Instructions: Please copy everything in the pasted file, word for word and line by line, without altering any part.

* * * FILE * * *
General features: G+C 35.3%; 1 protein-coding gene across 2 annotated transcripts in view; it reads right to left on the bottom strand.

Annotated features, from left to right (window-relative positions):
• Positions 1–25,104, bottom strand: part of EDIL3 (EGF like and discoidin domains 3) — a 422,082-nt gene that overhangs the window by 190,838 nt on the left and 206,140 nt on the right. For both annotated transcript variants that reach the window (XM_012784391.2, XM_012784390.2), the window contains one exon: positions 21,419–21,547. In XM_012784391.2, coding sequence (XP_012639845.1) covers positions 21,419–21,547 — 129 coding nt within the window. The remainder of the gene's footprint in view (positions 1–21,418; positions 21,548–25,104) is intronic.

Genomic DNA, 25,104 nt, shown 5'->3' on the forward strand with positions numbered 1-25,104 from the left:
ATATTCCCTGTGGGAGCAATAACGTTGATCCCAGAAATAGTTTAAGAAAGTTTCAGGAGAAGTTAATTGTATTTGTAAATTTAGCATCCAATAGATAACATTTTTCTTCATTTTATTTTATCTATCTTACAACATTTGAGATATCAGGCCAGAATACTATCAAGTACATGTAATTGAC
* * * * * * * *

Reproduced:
General features: G+C 35.3%; 1 protein-coding gene across 2 annotated transcripts in view; it reads right to left on the bottom strand.

Annotated features, from left to right (window-relative positions):
• Positions 1–25,104, bottom strand: part of EDIL3 (EGF like and discoidin domains 3) — a 422,082-nt gene that overhangs the window by 190,838 nt on the left and 206,140 nt on the right. For both annotated transcript variants that reach the window (XM_012784391.2, XM_012784390.2), the window contains one exon: positions 21,419–21,547. In XM_012784391.2, coding sequence (XP_012639845.1) covers positions 21,419–21,547 — 129 coding nt within the window. The remainder of the gene's footprint in view (positions 1–21,418; positions 21,548–25,104) is intronic.

Genomic DNA, 25,104 nt, shown 5'->3' on the forward strand with positions numbered 1-25,104 from the left:
ATATTCCCTGTGGGAGCAATAACGTTGATCCCAGAAATAGTTTAAGAAAGTTTCAGGAGAAGTTAATTGTATTTGTAAATTTAGCATCCAATAGATAACATTTTTCTTCATTTTATTTTATCTATCTTACAACATTTGAGATATCAGGCCAGAATACTATCAAGTACATGTAATTGAC